orrupt and sleazy screen cops have come and gone, but Gene Hackman’s Jimmy “Popeye” Doyle came to stay. If Clint Eastwood’s “Dirty Harry” (1971) mastered stewing and vengeful and Al Pacino’s “Serpico” (1973) nailed hip and martyred, Hackman was all lather. With nice-guy partner Russo (Roy Scheider) and goading bad guy Chartrie (Fernando Rey) as foils, he transformed the blunt and broken down cop caricature into a muddy hero.
NYPD narcotics detectives Doyle and Russo make a heroin bust after what seems like a routine stakeout. But oddities and inconsistencies suggest a more sinister picture. Director William Friedkin opens his thriller in Marseilles, where the murderous Chartier makes a set-piece appearance, only to switch the focus to the seemingly hapless “Popeye” on his stakeout while disguised as Santa Claus. It’s a perfect intro into the scruffy American big city of the 1970s. Cars make the difference. There’s classic chase and a winner-take-all stripdown.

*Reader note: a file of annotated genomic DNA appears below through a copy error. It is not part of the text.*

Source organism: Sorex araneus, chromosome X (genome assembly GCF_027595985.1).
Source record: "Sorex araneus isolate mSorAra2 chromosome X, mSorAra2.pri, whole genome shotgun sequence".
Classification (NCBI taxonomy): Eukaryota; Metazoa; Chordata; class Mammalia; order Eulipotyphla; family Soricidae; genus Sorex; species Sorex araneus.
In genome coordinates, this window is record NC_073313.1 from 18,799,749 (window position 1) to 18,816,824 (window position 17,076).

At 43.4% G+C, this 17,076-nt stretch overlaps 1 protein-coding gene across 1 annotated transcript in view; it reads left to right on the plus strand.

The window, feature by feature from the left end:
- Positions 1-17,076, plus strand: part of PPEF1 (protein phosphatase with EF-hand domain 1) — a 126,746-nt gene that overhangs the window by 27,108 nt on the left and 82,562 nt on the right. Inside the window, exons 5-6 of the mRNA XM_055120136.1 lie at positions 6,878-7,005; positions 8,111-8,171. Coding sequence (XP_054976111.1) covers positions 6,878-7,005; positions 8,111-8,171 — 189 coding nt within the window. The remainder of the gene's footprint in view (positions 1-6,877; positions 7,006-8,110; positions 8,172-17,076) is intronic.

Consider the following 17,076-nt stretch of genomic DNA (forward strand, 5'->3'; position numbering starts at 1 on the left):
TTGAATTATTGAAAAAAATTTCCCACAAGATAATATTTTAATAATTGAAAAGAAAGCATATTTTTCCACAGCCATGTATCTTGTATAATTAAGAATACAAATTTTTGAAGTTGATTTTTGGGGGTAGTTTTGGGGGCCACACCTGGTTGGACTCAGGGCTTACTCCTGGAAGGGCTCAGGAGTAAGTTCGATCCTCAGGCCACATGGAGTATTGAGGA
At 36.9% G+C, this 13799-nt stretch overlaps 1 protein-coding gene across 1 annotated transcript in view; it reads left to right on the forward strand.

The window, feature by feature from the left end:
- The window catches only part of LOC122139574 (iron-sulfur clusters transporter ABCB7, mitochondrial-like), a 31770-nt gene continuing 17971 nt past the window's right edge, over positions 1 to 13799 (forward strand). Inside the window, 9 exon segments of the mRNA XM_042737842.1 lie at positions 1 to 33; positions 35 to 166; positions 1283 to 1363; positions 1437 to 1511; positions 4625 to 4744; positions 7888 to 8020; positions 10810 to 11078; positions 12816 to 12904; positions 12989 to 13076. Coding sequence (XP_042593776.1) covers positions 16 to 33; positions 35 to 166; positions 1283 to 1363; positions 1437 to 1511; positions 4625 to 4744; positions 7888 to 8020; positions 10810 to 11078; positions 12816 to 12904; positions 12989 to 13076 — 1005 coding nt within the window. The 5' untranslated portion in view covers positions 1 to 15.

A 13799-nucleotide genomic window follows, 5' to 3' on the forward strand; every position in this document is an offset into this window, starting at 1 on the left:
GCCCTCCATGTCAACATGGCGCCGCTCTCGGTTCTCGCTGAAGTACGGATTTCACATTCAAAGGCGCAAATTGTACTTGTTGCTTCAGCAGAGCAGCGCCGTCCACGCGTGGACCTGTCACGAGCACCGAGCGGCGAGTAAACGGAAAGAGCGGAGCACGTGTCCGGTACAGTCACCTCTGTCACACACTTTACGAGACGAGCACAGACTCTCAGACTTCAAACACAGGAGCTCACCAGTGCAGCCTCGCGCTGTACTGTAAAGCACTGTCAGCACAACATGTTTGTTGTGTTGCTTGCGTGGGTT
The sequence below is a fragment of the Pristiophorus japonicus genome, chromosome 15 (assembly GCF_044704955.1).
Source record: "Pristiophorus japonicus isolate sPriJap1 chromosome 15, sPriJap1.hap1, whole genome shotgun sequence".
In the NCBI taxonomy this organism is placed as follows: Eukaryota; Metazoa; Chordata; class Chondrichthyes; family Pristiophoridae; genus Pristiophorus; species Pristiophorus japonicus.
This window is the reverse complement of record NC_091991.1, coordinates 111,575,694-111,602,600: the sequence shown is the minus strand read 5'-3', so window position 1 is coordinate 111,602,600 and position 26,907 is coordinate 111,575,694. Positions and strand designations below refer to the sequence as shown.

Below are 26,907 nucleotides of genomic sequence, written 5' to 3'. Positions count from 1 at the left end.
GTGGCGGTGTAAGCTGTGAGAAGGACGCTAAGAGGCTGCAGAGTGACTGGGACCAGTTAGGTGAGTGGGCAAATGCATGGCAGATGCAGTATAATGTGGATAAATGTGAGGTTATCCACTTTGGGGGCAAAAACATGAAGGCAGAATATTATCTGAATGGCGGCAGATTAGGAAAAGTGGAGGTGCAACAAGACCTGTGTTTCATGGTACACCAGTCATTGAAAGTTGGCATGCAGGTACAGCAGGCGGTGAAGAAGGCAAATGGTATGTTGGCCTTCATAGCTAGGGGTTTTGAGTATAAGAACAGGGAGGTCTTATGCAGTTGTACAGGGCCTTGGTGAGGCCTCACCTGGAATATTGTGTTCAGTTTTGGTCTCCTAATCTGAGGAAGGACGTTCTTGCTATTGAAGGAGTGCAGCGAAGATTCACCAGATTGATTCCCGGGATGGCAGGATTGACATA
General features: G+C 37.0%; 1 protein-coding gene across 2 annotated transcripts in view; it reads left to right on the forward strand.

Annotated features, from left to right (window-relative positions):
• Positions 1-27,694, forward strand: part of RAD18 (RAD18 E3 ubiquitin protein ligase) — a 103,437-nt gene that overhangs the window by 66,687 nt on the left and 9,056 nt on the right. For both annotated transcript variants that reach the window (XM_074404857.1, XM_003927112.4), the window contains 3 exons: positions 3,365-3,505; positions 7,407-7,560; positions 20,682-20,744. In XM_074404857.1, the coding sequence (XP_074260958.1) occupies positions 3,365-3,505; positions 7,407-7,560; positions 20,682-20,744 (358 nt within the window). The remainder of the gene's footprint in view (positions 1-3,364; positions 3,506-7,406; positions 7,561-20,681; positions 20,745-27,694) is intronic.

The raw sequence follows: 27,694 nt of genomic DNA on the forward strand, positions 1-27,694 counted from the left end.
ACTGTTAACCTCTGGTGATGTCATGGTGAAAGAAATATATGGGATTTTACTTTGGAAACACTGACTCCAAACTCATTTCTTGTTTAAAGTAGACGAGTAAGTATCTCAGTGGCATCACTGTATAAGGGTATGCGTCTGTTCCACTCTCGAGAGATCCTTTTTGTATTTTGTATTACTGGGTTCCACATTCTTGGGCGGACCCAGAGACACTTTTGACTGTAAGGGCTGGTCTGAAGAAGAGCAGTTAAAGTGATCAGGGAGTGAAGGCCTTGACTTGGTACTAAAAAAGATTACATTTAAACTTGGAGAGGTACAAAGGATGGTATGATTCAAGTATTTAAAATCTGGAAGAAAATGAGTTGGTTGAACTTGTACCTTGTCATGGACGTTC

Doyle is as preternaturally antisocial as the slick Chartier is polite, oiling the cat and mouse game. Doyle’s unorthodox methods roil higher-ups and put him on the wrong side of right, another plot lubricant. As with many crime thrillers of the period, this one was based on a true story, with Freidkin briefly getting cameos from NYPD detectives Eddie Egan and Buddy Russo. Friedkin and Hackman won deserved Oscars.